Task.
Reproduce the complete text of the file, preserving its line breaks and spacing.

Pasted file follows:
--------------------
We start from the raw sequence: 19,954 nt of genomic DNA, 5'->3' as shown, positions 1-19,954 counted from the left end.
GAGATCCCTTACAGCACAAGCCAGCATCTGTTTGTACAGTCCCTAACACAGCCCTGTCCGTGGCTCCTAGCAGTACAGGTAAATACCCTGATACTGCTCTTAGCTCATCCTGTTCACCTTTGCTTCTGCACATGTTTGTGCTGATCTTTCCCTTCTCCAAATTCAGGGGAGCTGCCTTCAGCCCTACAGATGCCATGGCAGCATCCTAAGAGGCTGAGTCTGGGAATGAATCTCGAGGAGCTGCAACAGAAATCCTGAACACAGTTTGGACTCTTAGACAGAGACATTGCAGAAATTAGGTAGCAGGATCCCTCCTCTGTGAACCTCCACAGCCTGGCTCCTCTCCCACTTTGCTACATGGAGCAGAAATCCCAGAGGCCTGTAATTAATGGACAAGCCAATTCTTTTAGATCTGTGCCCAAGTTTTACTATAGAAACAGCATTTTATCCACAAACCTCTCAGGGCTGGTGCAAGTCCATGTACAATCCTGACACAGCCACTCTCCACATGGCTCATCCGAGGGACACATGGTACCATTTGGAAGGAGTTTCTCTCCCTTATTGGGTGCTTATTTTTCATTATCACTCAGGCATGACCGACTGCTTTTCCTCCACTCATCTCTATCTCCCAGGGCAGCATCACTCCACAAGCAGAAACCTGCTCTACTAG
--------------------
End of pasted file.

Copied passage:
We start from the raw sequence: 19,954 nt of genomic DNA, 5'->3' as shown, positions 1-19,954 counted from the left end.
GAGATCCCTTACAGCACAAGCCAGCATCTGTTTGTACAGTCCCTAACACAGCCCTGTCCGTGGCTCCTAGCAGTACAGGTAAATACCCTGATACTGCTCTTAGCTCATCCTGTTCACCTTTGCTTCTGCACATGTTTGTGCTGATCTTTCCCTTCTCCAAATTCAGGGGAGCTGCCTTCAGCCCTACAGATGCCATGGCAGCATCCTAAGAGGCTGAGTCTGGGAATGAATCTCGAGGAGCTGCAACAGAAATCCTGAACACAGTTTGGACTCTTAGACAGAGACATTGCAGAAATTAGGTAGCAGGATCCCTCCTCTGTGAACCTCCACAGCCTGGCTCCTCTCCCACTTTGCTACATGGAGCAGAAATCCCAGAGGCCTGTAATTAATGGACAAGCCAATTCTTTTAGATCTGTGCCCAAGTTTTACTATAGAAACAGCATTTTATCCACAAACCTCTCAGGGCTGGTGCAAGTCCATGTACAATCCTGACACAGCCACTCTCCACATGGCTCATCCGAGGGACACATGGTACCATTTGGAAGGAGTTTCTCTCCCTTATTGGGTGCTTATTTTTCATTATCACTCAGGCATGACCGACTGCTTTTCCTCCACTCATCTCTATCTCCCAGGGCAGCATCACTCCACAAGCAGAAACCTGCTCTACTAG